« 前へ次へ »
fore, brethren, be persuaded to be fellow-helpers to the truth.
And if you are thus disposed, I am satisfied you will give me a patient, I should rather say, a cheerful hearing, whilst I lay before you a general account of that excellent institution, which I am desired now to recommend to your pious and charitable regards; I mean, that of the Incorporated Society for propagating Christian Knowledge, and promoting the arts of eivil life, in the Highlands and Islands of Scotland.
This society has existed for near a century past : during which time its pious views have, indeed, been extended to fo reign parts, encouraged by the liberal donations of some worthy persons deceased. Nor have their endeavours thus directed failed of success, as appears by the accounts they have received from abroad. But the principal object of the society, is the civilization and instruction of the Highlands and Islands of Scotland. And whoever considers the large extent of country under that description, the number of its inhabitants, their gross ignorance, and wretched poverty; and, what deserves particular attention, the unwearied endeavours of the emissaries of Rome to revive and promote the Popish interest among them: who ever, I say, considers these things, must acknowledge the great utility of this object to the Public in general, as well as to individuals.
The society are empowered by two Royal Charters to erect schools where they shall judge proper, for teaching children to read; and, particularly, for teaching them the English language, where hitherto the Erse has prevailed; for forming their morals, and instructing them in the principles of the Christian religion; and for bringing them up to husbandry, manufactures, or other useful trades. There are near eight thousand children of both sexes educated in these schools : and, to the honour of this respectable Society, I must observe, that they are not only concerned to have it in their power to support these schools, but are unwearied in their endeavours, by every prudent regulation and precaution, to prevent the abuse of them, and to render them effectual to the important ends proposed.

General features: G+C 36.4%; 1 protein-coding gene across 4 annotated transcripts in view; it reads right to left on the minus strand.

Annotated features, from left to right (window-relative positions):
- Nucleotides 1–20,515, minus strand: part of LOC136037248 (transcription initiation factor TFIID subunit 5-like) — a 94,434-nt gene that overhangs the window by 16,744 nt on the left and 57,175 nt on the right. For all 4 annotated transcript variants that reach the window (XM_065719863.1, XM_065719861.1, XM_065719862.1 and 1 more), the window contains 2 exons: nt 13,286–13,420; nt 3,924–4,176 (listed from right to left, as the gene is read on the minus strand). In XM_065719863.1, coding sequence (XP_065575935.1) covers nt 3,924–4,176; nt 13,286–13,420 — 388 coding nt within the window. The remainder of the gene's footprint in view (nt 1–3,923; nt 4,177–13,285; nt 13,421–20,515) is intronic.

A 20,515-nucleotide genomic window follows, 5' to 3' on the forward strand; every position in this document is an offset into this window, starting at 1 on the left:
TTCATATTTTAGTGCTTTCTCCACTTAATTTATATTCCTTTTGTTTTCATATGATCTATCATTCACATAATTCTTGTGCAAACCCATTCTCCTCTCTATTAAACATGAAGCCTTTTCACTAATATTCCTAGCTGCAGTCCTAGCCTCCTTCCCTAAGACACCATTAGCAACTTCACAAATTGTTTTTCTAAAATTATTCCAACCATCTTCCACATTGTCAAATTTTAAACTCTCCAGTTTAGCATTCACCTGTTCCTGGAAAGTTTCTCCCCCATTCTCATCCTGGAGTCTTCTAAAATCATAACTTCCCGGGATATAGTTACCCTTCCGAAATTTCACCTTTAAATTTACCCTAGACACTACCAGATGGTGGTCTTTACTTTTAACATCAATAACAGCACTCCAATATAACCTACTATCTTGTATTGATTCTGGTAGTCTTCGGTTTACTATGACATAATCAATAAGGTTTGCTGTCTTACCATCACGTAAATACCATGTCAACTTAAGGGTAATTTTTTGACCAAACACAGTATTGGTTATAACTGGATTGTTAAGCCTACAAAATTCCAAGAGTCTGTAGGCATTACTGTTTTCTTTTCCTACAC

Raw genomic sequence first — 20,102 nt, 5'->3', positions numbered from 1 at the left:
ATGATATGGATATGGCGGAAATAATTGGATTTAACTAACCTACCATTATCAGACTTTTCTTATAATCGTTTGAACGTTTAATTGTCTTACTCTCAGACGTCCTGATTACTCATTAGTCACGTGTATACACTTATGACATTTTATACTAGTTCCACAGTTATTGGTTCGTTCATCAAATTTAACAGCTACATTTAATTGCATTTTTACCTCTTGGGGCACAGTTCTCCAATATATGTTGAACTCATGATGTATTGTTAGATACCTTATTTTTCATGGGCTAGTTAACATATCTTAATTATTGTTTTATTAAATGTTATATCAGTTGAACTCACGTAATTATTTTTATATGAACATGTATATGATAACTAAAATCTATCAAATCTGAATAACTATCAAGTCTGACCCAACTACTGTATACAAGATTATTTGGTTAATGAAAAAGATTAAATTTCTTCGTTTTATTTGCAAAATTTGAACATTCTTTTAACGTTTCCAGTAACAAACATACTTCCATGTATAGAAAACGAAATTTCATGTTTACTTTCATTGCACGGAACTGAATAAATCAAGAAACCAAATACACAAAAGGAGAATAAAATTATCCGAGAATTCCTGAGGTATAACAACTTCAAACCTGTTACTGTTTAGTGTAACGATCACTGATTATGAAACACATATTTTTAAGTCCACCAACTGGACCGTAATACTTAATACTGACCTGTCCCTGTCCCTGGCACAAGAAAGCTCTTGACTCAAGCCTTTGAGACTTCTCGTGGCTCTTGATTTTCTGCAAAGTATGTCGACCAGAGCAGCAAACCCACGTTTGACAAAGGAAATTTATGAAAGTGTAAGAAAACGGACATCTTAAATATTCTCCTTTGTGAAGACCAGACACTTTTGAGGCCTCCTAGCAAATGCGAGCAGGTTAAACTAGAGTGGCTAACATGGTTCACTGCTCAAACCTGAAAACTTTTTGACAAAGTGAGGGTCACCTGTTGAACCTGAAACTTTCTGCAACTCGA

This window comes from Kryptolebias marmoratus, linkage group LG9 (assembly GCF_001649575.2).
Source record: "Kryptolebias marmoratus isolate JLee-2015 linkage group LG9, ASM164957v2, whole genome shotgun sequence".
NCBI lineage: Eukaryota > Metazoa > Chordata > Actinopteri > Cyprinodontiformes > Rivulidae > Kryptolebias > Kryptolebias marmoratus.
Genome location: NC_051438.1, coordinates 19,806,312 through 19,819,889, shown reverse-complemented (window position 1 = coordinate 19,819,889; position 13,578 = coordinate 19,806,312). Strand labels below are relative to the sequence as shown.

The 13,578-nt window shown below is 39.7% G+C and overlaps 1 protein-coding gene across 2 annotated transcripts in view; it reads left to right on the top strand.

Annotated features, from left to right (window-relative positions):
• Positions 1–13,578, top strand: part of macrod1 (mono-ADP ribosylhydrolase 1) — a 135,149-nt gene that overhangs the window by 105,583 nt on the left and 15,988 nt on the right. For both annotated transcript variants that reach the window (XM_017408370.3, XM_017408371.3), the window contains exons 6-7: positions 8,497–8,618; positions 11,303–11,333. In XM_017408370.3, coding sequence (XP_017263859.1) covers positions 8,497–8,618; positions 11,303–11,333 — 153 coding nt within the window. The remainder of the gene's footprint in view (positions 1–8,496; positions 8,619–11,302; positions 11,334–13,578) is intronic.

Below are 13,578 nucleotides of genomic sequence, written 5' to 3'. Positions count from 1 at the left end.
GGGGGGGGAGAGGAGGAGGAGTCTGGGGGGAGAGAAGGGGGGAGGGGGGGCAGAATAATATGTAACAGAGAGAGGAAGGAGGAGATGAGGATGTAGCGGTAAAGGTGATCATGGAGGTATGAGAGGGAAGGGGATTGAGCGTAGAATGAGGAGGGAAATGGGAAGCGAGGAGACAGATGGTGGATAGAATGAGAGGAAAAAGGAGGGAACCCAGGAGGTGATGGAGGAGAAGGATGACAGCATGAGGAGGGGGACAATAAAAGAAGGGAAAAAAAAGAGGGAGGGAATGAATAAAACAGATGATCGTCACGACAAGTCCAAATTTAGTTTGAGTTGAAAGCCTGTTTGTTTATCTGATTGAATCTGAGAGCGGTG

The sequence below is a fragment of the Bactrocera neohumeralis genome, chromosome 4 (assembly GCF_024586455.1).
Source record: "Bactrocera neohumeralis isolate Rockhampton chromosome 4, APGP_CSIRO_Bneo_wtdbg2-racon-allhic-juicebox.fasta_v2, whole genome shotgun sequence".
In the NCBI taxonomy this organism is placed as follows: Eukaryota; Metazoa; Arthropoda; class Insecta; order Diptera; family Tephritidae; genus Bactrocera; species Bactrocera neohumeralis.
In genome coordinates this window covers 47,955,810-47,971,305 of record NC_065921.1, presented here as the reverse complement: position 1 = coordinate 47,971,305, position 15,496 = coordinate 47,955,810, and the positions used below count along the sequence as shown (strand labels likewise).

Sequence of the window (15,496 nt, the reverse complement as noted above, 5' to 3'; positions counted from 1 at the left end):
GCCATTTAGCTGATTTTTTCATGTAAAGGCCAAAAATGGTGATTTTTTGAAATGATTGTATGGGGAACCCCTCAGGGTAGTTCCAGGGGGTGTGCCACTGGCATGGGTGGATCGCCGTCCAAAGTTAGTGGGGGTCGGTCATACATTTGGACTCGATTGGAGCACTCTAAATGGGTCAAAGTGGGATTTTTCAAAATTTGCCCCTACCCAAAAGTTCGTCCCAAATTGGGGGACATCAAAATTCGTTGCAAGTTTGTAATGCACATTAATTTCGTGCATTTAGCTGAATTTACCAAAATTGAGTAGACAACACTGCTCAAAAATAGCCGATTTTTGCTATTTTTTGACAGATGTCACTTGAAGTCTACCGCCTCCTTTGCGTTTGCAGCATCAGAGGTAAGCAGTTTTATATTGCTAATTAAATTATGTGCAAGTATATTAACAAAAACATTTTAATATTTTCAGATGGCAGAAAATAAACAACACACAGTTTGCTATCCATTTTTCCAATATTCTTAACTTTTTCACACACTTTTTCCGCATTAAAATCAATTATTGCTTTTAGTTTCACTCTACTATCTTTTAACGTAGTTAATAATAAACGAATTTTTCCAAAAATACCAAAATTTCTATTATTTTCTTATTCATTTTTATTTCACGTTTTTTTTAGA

And they have had the happiness of seeing the success of their endeavours; for, with the blessing of God, the thick mists
of ignorance, which formerly overspread these parts, are not in some good measure dispelled, and the desirable fruits of industry and humanity begin to take place of that wretched indolence and barbarism, which had for many years disgraced the Highlands. To which it must be added, that these improvements have had a happy effect to weaken the force, if not entirely root out, those slavish principles, and those predilections in favour of a Popish pretender, which have once and again threatened the existence of our excellent constitution, and the extirpation of the Protestant succession in the illustrious house of Brunswick.--An object to which, it is apprehended, this well directed charity hath more largely and effectually contributed, than even those wise and salutary laws, which were enaeted at the close of the last rebellion, for abolishing their feudal tonures and hereditary jurisdictions.
But the advantage which has arisen from this charity to individuals, in regard of their spiritual and everlasting interests, is the best recommendation of this important institution, and the noblest reward of the unwearied pains which the Society have been at in the management of it. It may be truly affirmed of them, “ that they have been helpers to the truth.”
But, successful as the Society have been in their attempts to compass these great ends, and large as the donations have been which they have from time to time received, there remains yet a great deal to be done, and which cannot be effected without farther assistance. The advocates, I must again repeat it, of that most enormous and pernicious corruption of the Christian religion, Popery, are very numerous and indefatigable in those parts. Whoever reads over the account of the Society with attention, will be surprised to find what efforts those determined enemies of the truth use to counteract the design of this institution a. This consideration therefore will I hope, have its effect, in concurrence with those motives I have so largely insisted on in this discourse, to dispose you to a cheerful and liberal contribution on this occasion.
a There are in the Highlands and Islands of Scotland, about twenty thousand Papists. They have two regularly established seminaries of learning. In one parish (South Uist) there are near three thousand people, about three hundred of whom only are Protestants.
Let me beseech you then, by your regard to order and subjection among mankind, which is of such importance to the good of society--by your love of civil and religious liberty—by your affection to the house of Hanover, and our excellent constitution-by your tender compassion for the immortal souls of men—and, especially, by the gratitude you feel to our Lord Jesus Christ, who has laid the foundation of the gospel in his most precious blood ; let me beseech you to assist in every way you are able this great and good design. And, as you will feel a real pleasure in becoming “ fellow-helpers" with this respectable Society to the Truth; so I have no doubt, that what you thus do faithfully to the brethren and to strangers, who will bear witness of your charity a, will not fail of meeting an ample reward in the great day of the Lord.
a 3 Juhn v. 6.
NATIONAL CALAMITIES THE EFFECT OF DIVINE DIS
PREACHED ON OCCASION OF
THE GENERAL FAST,
FEBRUARY 21st, 1781.